What’s more, America has inspired similar booms in indie ale-making all over Europe. Back when the like of Joe Montana and Dan Marino first hit our screens, it was European brewers who were providing instruction and inspiration to America’s early craft brewing pioneers.
But more recently, the tail wagged the dog, and European brewers have long been replicating American interpretations of what were, originally, indigenous, traditional European beer styles. Nearly everything that has driven the indie beer scenes of Europe was first pioneered by US micros and trends are still rippling across the Pond – along with some brilliant beers.
So when Superbowl LVI kicks off between the LA Rams and the Cincinnati Bengals, we suggest you fill your fridge with a few of the following.
Sierra Nevada Pale Ale
A stone-cold American classic and cornerstone of the US craft brewing movement. Championing the citrusy Cascade hop, all pine and grapefruit, it remains one of the world’s truly great beers from one of the world’s truly great breweries – and one that’s retained both its integrity and independence. Sainsburys £1.80, 5%
The Americanisation of India Pale Ale is the most significant event to have shaped beer in the last thirty years. Not content with re-inventing English IPAs by cranking up the aroma and bitterness, America’s craft brewers have double it, tripled it, made it Imperial and even taken it into the black with dark versions.
And more than two hundred years after English brewers were exporting heavily hopped ales and porters to India, hundreds of British craft brewers are brewing American-style interpretations of IPA.
But Lagunitas IPA is the archetypal American-style India Pale Ale, imported fully refrigerated so it’s fresh and full of flavour. Hailing from Northern California, the cradle of the global craft brewing scene, and a region where locals regularly ‘listen to reggae’, it was first brewed by Tony Magee who was instrumental in lighting a fire under the rocking chair of boring, bland American beer back in the 1990s.
Lagunitas has built its rightly-revered reputation on the humble hop and this excellent IPA, brewed using classic Cascade, is a resinous drop full of pine needles and eucalyptus with a backbone of marmalade and maple sweetness.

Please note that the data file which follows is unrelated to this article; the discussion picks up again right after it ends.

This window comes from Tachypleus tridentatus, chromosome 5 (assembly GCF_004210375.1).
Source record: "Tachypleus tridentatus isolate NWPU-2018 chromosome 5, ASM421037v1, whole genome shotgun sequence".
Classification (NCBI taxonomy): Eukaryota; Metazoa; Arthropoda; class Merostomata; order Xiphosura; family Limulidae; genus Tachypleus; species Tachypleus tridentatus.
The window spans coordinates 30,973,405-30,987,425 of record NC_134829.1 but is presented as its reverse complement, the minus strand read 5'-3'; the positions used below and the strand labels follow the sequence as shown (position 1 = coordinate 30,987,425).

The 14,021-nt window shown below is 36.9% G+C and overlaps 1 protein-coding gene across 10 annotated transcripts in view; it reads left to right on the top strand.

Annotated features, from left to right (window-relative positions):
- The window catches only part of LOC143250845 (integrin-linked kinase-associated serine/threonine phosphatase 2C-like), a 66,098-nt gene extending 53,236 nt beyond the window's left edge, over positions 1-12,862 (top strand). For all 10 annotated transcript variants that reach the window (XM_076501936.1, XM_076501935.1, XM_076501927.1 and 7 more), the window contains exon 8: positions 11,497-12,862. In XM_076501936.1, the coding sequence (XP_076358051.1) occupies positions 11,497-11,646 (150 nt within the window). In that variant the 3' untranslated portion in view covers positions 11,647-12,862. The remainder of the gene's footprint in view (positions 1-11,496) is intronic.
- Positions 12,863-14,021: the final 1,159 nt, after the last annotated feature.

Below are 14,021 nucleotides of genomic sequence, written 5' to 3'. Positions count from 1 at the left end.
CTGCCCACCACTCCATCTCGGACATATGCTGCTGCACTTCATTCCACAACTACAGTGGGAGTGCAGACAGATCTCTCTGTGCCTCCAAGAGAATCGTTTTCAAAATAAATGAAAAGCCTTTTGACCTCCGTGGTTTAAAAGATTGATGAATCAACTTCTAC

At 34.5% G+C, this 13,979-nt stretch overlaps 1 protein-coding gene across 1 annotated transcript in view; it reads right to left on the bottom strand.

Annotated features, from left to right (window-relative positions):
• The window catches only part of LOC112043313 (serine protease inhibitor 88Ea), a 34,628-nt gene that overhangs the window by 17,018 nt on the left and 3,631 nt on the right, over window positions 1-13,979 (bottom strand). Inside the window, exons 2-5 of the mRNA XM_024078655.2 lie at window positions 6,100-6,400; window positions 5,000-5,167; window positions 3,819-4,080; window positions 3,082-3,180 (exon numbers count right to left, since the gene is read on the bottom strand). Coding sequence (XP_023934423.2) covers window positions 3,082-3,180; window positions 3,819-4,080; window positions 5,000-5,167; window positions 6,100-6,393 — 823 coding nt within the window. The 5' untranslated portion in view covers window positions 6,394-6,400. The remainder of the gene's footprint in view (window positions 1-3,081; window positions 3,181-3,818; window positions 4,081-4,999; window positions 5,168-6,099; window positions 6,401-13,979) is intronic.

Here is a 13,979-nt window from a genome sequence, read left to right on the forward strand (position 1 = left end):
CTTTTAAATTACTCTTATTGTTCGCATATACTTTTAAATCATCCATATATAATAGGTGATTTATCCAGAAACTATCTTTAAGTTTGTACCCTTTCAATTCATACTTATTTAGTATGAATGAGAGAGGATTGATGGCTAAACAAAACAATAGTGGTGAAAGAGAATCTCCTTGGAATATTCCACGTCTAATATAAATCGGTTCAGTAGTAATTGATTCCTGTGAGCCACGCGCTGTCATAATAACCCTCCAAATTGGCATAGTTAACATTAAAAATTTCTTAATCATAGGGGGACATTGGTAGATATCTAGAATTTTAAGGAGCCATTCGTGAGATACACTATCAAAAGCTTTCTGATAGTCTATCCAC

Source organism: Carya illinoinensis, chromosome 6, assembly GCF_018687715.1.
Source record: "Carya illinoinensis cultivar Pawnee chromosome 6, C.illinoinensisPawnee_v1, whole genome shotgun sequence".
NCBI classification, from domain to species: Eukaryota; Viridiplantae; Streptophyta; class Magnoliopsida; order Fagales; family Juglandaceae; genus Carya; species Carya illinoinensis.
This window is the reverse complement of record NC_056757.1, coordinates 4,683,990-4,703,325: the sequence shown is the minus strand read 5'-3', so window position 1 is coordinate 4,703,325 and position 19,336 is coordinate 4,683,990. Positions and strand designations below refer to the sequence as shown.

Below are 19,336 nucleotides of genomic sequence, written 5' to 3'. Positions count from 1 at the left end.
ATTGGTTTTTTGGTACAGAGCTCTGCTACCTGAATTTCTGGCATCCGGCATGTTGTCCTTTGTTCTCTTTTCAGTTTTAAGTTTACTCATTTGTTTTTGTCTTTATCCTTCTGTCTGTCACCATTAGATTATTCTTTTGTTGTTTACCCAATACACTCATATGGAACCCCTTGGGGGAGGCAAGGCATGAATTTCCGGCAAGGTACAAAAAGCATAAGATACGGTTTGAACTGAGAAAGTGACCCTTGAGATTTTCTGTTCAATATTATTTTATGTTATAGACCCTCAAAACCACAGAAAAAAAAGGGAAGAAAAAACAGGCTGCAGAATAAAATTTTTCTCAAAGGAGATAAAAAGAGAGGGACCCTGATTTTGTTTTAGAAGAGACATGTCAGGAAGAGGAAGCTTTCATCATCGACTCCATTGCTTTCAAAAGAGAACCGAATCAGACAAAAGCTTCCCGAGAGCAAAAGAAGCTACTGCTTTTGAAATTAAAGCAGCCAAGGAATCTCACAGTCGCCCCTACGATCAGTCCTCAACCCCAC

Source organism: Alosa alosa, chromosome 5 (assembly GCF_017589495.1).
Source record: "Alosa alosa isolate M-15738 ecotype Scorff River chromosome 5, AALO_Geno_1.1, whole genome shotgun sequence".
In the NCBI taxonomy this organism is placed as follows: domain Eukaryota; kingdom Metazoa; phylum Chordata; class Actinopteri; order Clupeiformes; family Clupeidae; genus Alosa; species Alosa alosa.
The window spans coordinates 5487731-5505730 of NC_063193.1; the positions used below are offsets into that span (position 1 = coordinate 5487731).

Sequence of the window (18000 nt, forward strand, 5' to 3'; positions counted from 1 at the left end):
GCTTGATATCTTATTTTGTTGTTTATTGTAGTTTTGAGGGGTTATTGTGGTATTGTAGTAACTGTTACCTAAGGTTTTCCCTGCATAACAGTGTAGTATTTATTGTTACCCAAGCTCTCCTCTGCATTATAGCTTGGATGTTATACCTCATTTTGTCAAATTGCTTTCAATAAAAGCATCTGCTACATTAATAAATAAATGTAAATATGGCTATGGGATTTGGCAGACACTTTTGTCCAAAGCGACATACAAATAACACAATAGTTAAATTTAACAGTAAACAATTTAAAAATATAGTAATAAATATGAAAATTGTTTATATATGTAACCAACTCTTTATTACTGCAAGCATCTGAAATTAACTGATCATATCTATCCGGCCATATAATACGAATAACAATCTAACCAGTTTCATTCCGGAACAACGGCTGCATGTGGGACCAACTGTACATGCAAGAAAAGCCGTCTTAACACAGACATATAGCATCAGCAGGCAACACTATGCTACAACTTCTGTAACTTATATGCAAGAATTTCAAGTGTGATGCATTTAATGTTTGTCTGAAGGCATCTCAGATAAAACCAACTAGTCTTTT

There’s a very good reason it’s the best-selling IPA in America.
Morrisons £1.95, 355ml, 6.2%
Firestone Walker FlyJack Hazy IPA
From one of America’s most admired ale-makers, with a taproom in Los Angeles, comes this excellent, session-friendly, hazy IPA dry-hopped with El Dorado, Chinook, Mosaic, Strata, Sabro and Idaho 7. It comes in under 100 calories – leaving you loads of room for artery-clogging nachos, chicken wings, salsa, hot dogs and .
www.beermerchants.com £2.47, 4%
Anchor Brewing “Steam Beer”
An all-American historic beer – amber hue, smooth, citrusy and a superb session beer. Steam Beer, one of very few indigenous American beer styles, was born following the Gold Rush in the mid-1800s. Also known as “Californian Common”, Steam was especially popular in San Francisco where steam rising from Anchor’s rooftop fermenters, into the cool city air, supposedly earned the beer its name. www.beersniffers.com £2.39, 4.8%
Brooklyn Brewer Special Effects (non-alcoholic)
Let’s be honest, the Superbowl can go on a bit – and with it starting at 11.30pm and finishing in the early hours of Monday morning, you’re going to need to pace yourself. Especially if you’ve got a proper job and operate medium to heavy machinery.
So get some of this in. Having just finished Dry January, we’ve seriously road tested this booze-free beauty and it is up there with the best in a vastly improved non-alcoholic beer category.
Hailed as a “hoppy lager”, it genuinely tastes ‘intoxicating’ and owes its fresh piney aromas to dry-hopping (adding hops at the end of the brewing process) to Mosaic, Citra and Amarillo hops.
Waitrose £1.25, 0.4%